CFPB Report Blasts Payday Lenders over Bank Fees
In advance of the CFPB’s proposed rule on payday loans, the bureau has released a new report critical of payday lenders’ practice of debiting borrowers’ checking accounts, which often leads to overdrafts, penalty fees and account closures, while failing to actually recover payments, according to the report, which is based on data from more than 330 lenders.
Lenders that make loans over the Internet often use the ACH network to deposit loan funds into borrowers’ checking accounts. Repayment is made by making a pre-authorized debit from the same account. However, if a borrower’s account lacks sufficient funds, the bank may charge the borrower an overdraft fee or a non-sufficient funds (NSF) fee—both of which averaged $34 in 2011 and 2012, the period covered by the survey. In addition, borrowers may incur late or nonpayment fees from the lender if the payment is denied.
Over the 18 months studied in the survey, half of borrowers’ checking accounts had at least one payment request from an online lender result in overdraft or be rejected for non-sufficient funds. Accounts were charged an average of $185 in overdraft and NSF fees—and $50 of that amount, on average, was the result of a lender re-presenting a debit request after a previous request had failed. The practice of repeated payment requests is especially un-fruitful, the report noted; 70 percent of re-presentments fail on the second attempt, with subsequent tries even less likely to succeed.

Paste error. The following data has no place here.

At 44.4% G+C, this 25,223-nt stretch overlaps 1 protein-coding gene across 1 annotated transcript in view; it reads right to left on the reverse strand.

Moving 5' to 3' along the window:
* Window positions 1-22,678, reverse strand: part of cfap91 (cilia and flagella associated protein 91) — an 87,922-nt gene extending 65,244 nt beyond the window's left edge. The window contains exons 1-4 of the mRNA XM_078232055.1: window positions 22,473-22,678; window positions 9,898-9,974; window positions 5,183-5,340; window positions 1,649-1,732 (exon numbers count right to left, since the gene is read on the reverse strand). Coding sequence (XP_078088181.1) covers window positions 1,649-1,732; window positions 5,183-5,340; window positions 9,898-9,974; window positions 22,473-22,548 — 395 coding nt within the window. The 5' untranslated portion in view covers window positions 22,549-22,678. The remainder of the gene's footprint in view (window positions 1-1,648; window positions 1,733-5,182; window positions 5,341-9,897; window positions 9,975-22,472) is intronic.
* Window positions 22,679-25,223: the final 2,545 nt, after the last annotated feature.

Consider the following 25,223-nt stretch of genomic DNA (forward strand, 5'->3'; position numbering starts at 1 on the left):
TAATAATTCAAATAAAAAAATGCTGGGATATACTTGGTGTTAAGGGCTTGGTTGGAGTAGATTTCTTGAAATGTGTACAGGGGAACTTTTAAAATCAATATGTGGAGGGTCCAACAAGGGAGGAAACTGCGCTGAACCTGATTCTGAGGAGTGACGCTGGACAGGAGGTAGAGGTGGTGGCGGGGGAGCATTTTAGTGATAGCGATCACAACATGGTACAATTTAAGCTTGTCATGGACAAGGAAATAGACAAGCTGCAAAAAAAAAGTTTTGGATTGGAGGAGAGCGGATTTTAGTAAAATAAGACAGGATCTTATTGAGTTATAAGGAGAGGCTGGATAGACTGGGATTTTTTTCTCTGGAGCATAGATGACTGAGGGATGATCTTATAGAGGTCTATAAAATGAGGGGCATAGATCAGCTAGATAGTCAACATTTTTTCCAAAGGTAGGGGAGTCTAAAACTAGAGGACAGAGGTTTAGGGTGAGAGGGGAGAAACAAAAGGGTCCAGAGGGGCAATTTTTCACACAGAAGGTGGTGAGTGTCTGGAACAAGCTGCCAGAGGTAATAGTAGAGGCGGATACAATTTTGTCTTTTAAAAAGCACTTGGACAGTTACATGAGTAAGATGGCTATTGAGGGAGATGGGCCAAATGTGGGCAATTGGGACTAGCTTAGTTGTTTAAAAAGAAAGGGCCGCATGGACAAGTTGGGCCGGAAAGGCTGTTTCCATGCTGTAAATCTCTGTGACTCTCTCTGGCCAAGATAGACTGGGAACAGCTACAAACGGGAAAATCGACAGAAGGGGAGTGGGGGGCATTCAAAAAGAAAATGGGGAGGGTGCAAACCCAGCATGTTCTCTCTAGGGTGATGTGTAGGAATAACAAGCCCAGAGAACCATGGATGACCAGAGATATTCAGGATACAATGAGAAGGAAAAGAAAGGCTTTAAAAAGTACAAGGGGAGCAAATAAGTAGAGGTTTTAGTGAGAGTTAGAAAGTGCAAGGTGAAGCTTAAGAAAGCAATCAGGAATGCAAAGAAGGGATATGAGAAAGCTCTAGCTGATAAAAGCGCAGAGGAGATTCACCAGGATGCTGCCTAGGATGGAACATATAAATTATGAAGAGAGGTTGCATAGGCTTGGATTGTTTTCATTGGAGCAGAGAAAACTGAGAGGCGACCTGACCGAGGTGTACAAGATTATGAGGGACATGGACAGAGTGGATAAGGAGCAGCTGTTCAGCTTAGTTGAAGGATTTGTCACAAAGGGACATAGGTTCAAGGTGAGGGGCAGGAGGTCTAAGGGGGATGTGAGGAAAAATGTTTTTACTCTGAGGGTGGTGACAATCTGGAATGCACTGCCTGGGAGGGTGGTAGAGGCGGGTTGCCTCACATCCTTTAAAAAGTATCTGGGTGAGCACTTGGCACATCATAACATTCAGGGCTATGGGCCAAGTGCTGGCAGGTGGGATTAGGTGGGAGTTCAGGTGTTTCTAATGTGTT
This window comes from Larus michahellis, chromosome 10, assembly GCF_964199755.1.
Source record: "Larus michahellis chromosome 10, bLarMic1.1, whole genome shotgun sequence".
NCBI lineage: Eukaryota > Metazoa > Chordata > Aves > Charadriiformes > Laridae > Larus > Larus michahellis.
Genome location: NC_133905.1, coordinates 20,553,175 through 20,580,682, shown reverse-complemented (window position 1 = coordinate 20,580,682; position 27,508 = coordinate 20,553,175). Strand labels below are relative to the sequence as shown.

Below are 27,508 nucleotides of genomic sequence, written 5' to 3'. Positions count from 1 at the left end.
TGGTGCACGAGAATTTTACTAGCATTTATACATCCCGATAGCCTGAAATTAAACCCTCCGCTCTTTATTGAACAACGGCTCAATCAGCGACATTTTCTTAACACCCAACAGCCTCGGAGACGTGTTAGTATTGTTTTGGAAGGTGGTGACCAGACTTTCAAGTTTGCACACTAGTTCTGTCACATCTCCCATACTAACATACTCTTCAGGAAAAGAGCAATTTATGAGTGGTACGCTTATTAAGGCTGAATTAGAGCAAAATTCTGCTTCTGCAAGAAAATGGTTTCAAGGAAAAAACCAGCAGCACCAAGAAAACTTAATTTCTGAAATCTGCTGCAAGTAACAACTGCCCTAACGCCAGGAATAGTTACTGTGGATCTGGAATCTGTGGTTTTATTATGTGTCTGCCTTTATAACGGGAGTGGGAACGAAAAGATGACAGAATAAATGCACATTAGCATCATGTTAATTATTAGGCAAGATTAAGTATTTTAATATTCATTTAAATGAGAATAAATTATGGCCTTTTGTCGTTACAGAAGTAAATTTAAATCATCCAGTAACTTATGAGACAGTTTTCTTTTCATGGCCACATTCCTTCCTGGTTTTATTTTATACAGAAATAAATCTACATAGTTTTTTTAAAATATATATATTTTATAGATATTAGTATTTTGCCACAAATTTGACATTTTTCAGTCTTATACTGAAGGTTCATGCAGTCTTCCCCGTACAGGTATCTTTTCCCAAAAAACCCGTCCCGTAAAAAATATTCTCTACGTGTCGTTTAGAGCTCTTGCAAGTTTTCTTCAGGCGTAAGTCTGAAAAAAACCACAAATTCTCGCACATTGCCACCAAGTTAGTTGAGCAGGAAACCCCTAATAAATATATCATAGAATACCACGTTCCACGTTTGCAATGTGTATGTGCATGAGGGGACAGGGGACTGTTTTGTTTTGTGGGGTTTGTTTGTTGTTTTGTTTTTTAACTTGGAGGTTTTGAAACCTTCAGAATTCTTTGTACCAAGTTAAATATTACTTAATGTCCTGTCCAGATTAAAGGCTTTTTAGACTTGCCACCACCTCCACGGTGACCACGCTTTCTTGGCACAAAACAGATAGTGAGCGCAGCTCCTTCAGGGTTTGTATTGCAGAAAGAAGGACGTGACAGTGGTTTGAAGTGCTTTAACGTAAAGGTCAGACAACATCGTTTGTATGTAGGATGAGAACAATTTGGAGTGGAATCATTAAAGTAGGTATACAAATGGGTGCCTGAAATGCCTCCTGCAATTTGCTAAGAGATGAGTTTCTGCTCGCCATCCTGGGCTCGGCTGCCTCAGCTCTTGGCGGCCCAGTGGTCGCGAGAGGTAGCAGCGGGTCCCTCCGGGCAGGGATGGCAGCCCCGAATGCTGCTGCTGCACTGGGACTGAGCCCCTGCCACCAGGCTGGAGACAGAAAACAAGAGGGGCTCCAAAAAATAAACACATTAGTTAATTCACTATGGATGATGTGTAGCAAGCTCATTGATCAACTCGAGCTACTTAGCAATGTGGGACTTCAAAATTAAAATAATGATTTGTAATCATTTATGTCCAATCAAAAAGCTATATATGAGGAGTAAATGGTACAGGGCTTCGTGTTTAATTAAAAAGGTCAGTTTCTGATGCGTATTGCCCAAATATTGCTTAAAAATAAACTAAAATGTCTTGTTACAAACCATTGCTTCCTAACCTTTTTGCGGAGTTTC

Last year, the CFPB announced it was considering a proposal that would prohibit payday and deposit advance lenders from making more than two unsuccessful attempts in succession on a borrower’s checking or savings account. That practice is among the topics expected to be addressed in the bureau’s proposed rule on short-term loans, which is scheduled to be released later this year.